Bacterial Spot

Plant Protection Knowledge

Symptoms and control of Bacterial Spot


Bacterial leafspot is a severe disease of peppers and tomatoes in Barbados. It is more prevalent during wet seasons. Damage to the plants includes leaf and fruit spots which result in reduced yields, defoliation, and sun scalded fruit.

  Causative agent: Xanthomonas campestris pv vesicatoria  



The disease can affect all the aboveground parts of the plant; leaves, stem and fruit.

Leaves and stems


Small circular brown spots are seen on the leaves and stem.  Frequently these spots will coalesce (join together) to give long brown streaks.  Affected leaves will eventually turn entirely brown and die but will not drop from plant.  This is what is known as blight.


On the fruit the disease presents itself as small, brown, pin like raised spots, which increase in size and give a scab-like appearance.  In the early stages a yellow halo (zone) can be seen around these spots on the fruit.  This disappears as the disease progresses.

 Crops affected


Tomatoes, Sweet pepper.


In the early stages reduction in yield will occur due to destruction of the leaf surface.  If the infection is severe or left unchecked the plants will eventually die because of the damage done to the leaves.

Although a reduction in the size of the fruit also occurs, it is the scabby appearance however of the fruit and hence it’s reduced marketability that have the greatest impact on the farmer’s profits.

Conditions which favour the disease

High humidity, rainfall and temperatures between 24-30oC favor the development of the disease.  Therefore the disease is most prevalent during the rainy season or where overhead irrigation is used.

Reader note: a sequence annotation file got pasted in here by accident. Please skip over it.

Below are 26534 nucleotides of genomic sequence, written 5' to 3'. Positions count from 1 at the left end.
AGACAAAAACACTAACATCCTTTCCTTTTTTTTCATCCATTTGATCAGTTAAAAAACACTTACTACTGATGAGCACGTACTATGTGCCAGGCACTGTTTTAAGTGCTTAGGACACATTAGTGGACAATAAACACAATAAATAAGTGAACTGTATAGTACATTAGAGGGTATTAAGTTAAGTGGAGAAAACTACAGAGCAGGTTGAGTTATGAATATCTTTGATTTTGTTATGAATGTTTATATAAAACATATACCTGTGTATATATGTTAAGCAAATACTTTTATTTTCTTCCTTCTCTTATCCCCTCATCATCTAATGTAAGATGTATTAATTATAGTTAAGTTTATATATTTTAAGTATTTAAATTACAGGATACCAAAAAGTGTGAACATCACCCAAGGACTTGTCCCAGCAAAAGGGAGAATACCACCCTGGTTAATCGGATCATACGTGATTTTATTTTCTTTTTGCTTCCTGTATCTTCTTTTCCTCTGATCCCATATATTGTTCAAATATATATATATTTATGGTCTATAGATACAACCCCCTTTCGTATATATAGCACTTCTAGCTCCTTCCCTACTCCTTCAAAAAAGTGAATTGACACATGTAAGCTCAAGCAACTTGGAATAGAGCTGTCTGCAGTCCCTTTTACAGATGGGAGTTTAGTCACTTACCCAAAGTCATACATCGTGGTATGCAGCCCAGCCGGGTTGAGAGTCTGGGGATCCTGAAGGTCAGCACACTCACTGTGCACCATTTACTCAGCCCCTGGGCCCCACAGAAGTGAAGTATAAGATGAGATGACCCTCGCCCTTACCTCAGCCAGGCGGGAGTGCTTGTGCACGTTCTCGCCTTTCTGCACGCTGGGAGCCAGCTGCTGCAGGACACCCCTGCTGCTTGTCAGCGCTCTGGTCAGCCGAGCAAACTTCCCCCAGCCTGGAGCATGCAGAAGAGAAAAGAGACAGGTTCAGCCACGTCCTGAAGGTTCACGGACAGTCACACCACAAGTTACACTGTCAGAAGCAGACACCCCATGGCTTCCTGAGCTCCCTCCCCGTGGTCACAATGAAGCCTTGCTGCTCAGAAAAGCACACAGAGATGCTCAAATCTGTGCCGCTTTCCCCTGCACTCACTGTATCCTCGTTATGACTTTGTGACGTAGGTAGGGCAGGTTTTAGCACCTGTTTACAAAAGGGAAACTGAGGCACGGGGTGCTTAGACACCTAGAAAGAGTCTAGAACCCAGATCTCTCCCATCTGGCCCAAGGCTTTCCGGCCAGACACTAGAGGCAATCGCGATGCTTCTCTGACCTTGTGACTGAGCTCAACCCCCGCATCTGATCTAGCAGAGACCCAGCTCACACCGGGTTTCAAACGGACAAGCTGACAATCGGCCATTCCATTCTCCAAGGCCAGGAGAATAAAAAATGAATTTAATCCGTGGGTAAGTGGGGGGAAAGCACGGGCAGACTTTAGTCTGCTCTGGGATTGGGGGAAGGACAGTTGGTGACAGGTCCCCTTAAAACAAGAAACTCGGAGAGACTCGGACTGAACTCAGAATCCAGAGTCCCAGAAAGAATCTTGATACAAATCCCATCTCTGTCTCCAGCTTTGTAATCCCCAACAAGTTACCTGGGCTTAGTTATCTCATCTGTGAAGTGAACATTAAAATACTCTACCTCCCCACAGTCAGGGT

Rain/water droplets help spread the infection and any damage done to the plant by insect or mechanical makes the situation worse.


  • Crop rotation – avoid planting tomatoes and sweet peppers together or one following the other in the same bed
  • Plant clean seed material since it is known that the disease can be transmitted this way
  • Remove all volunteer plants from area and burn rogues before any new plantings
  • Select healthy seedlings. If the farmer is producing his own seedlings, this is should be done in an area where the incidence of the disease is low or where there are no peppers or tomatoes planted.


During the rainy season especially after a heavy shower, preventative fungicidal spraying should be done at the earliest possible time.

Copper based compounds such, as KocideChamp and Champion should be used.  These should however be alternated with zinc or manganese based compounds such as Zineb/Ziram and Maneb.

This helps to reduce the incidence of resistance when over reliance on one chemical occurs.  This should also be followed where overhead sprinklers are used.

It should be noted that spraying the fungicide would not cure the problem. It controls the infection level if the disease is present and reduces the incidence by making the plant environment inhospitable to the organism.